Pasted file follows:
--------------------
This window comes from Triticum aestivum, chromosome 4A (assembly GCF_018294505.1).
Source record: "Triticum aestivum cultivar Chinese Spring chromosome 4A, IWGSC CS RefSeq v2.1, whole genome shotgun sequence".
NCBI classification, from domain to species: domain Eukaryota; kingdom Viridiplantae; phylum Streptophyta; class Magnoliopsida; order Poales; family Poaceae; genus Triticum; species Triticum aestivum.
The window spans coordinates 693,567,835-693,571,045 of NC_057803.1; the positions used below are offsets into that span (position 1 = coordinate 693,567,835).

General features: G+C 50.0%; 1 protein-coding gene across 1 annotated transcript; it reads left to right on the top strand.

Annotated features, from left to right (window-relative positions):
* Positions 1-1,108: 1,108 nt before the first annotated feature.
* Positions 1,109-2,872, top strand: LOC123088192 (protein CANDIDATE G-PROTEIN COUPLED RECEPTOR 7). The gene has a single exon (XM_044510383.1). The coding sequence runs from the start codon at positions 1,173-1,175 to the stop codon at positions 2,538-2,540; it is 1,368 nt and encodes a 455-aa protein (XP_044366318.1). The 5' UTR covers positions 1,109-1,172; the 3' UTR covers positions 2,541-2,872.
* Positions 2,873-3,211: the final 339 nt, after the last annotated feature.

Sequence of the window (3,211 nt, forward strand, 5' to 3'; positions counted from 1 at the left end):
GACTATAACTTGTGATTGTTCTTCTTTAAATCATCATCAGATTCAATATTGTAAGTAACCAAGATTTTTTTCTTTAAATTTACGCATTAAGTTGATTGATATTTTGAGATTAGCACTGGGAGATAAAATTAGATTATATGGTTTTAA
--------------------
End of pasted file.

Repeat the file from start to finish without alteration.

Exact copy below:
This window comes from Triticum aestivum, chromosome 4A (assembly GCF_018294505.1).
Source record: "Triticum aestivum cultivar Chinese Spring chromosome 4A, IWGSC CS RefSeq v2.1, whole genome shotgun sequence".
NCBI classification, from domain to species: domain Eukaryota; kingdom Viridiplantae; phylum Streptophyta; class Magnoliopsida; order Poales; family Poaceae; genus Triticum; species Triticum aestivum.
The window spans coordinates 693,567,835-693,571,045 of NC_057803.1; the positions used below are offsets into that span (position 1 = coordinate 693,567,835).

General features: G+C 50.0%; 1 protein-coding gene across 1 annotated transcript; it reads left to right on the top strand.

Annotated features, from left to right (window-relative positions):
* Positions 1-1,108: 1,108 nt before the first annotated feature.
* Positions 1,109-2,872, top strand: LOC123088192 (protein CANDIDATE G-PROTEIN COUPLED RECEPTOR 7). The gene has a single exon (XM_044510383.1). The coding sequence runs from the start codon at positions 1,173-1,175 to the stop codon at positions 2,538-2,540; it is 1,368 nt and encodes a 455-aa protein (XP_044366318.1). The 5' UTR covers positions 1,109-1,172; the 3' UTR covers positions 2,541-2,872.
* Positions 2,873-3,211: the final 339 nt, after the last annotated feature.

Sequence of the window (3,211 nt, forward strand, 5' to 3'; positions counted from 1 at the left end):
GACTATAACTTGTGATTGTTCTTCTTTAAATCATCATCAGATTCAATATTGTAAGTAACCAAGATTTTTTTCTTTAAATTTACGCATTAAGTTGATTGATATTTTGAGATTAGCACTGGGAGATAAAATTAGATTATATGGTTTTAA